24 Dec E-Cigarette Scams
Much like it’s marijuana counterpart, FINRA is now warning investors on potential e-cigarette scams. It’s a oft-repeated story of stock manipulation and pump-and-dump. The warnings always include the beware of stocks/companies that come into public existence by way of reverse merger, particularly those that have emerged or are on the Pink Sheets.
FINRA warns of the following:
- Consider the source. Be skeptical of press releases, “spam” emails, messages on social media sites and promotional materials such as newsletters and blogs from unknown senders.
- Do some sleuthing. Find out who is at the controls of a company before you invest. Proceed with caution if you turn up indictments or convictions of company officials, or news reports that raise red flags.
- Check for reverse merger activity. Some e-cigarette companies have come into existence through reverse mergers, which allow private companies, including those located outside the United States, to access U.S. investors and markets by merging with an existing U.S. public shell company.
- Don’t fall for name dropping. Claims of being the next Apple or Amazon of a new industry seem to be part of the pump-and-dump playbook.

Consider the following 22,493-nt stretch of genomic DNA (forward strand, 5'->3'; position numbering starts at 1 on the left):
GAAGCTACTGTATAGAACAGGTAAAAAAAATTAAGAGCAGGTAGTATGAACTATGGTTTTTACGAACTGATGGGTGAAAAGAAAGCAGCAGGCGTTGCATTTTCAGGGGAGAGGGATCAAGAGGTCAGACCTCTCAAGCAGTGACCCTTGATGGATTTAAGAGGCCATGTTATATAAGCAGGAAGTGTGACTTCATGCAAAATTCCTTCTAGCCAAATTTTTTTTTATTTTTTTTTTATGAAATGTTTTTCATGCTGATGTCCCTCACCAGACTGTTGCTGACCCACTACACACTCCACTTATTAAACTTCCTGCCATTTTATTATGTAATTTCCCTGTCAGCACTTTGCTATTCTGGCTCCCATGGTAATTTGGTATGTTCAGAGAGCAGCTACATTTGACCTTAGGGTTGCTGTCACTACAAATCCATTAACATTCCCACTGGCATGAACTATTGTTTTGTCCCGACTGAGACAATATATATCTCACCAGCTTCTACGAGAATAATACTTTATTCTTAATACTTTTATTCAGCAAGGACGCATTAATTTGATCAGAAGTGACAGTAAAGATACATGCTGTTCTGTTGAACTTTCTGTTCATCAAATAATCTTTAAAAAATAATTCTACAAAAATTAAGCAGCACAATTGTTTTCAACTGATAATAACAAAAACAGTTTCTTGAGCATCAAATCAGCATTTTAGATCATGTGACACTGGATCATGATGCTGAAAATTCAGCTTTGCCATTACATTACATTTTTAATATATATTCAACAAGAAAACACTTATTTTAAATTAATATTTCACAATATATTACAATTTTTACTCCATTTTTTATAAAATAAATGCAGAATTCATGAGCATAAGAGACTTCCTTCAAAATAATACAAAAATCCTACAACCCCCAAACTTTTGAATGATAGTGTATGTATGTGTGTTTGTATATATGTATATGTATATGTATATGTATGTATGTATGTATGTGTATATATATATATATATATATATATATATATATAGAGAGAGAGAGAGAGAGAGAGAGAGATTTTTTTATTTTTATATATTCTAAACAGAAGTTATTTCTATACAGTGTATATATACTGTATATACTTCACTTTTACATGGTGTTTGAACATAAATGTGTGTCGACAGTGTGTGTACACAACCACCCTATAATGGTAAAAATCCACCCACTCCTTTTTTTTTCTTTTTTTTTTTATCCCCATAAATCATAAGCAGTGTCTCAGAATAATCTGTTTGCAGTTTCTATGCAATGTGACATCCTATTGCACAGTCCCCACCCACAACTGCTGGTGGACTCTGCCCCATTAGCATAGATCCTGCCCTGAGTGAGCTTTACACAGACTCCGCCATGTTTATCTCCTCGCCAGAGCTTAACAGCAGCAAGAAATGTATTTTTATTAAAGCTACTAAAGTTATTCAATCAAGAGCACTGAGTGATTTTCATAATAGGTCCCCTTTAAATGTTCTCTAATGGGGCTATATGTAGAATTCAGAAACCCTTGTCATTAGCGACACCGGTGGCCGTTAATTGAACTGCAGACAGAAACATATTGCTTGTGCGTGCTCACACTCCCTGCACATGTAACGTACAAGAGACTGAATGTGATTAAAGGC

- Be wary of frequent changes to a company’s name or business focus. Such changes may be a sign that a company is engaged in a potential fraud.
If there is reverse merger activity, there are a few other details on the reverse merger side that are worth noting that make pump-and-dump more likely:
- If the control block is 99%+ in the favor of the operators/perpetrators buyer beware.
- Be aware of where the stock is trading. Is it a reporting company? Is the company fully reporting with the SEC? Did the company go public with a public shell on the Pink Sheets or the Grey Sheets?
- Check the EDGAR database fully. Do all necessary due diligence on the firm in question.
While the perpetrators of such scams utilize many of the same oft-repeated tactics that have been employed in duping investors for decades, the sophistication in the “cover-up” seems to be ever increasing. Social media and the general viral nature of the internet may contribute to more scams in the future. Buyer beware.